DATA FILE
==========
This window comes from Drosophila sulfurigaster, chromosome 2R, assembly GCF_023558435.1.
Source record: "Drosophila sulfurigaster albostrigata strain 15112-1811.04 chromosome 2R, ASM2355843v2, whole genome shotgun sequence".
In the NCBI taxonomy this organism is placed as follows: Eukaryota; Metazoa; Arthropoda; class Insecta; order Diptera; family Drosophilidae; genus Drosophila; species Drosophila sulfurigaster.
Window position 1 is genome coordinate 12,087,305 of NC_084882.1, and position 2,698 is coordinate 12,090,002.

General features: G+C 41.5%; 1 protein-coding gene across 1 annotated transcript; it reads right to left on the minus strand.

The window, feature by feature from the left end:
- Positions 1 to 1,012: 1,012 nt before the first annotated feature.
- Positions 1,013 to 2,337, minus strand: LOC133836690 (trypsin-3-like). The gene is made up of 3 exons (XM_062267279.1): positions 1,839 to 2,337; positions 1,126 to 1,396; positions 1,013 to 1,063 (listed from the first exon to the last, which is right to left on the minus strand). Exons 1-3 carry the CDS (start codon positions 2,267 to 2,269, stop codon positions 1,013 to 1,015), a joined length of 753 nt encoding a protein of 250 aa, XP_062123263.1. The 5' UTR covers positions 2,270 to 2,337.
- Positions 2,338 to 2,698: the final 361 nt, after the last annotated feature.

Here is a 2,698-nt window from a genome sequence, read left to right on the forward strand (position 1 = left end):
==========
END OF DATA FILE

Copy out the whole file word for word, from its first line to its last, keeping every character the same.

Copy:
This window comes from Drosophila sulfurigaster, chromosome 2R, assembly GCF_023558435.1.
Source record: "Drosophila sulfurigaster albostrigata strain 15112-1811.04 chromosome 2R, ASM2355843v2, whole genome shotgun sequence".
In the NCBI taxonomy this organism is placed as follows: Eukaryota; Metazoa; Arthropoda; class Insecta; order Diptera; family Drosophilidae; genus Drosophila; species Drosophila sulfurigaster.
Window position 1 is genome coordinate 12,087,305 of NC_084882.1, and position 2,698 is coordinate 12,090,002.

General features: G+C 41.5%; 1 protein-coding gene across 1 annotated transcript; it reads right to left on the minus strand.

The window, feature by feature from the left end:
- Positions 1 to 1,012: 1,012 nt before the first annotated feature.
- Positions 1,013 to 2,337, minus strand: LOC133836690 (trypsin-3-like). The gene is made up of 3 exons (XM_062267279.1): positions 1,839 to 2,337; positions 1,126 to 1,396; positions 1,013 to 1,063 (listed from the first exon to the last, which is right to left on the minus strand). Exons 1-3 carry the CDS (start codon positions 2,267 to 2,269, stop codon positions 1,013 to 1,015), a joined length of 753 nt encoding a protein of 250 aa, XP_062123263.1. The 5' UTR covers positions 2,270 to 2,337.
- Positions 2,338 to 2,698: the final 361 nt, after the last annotated feature.

Here is a 2,698-nt window from a genome sequence, read left to right on the forward strand (position 1 = left end):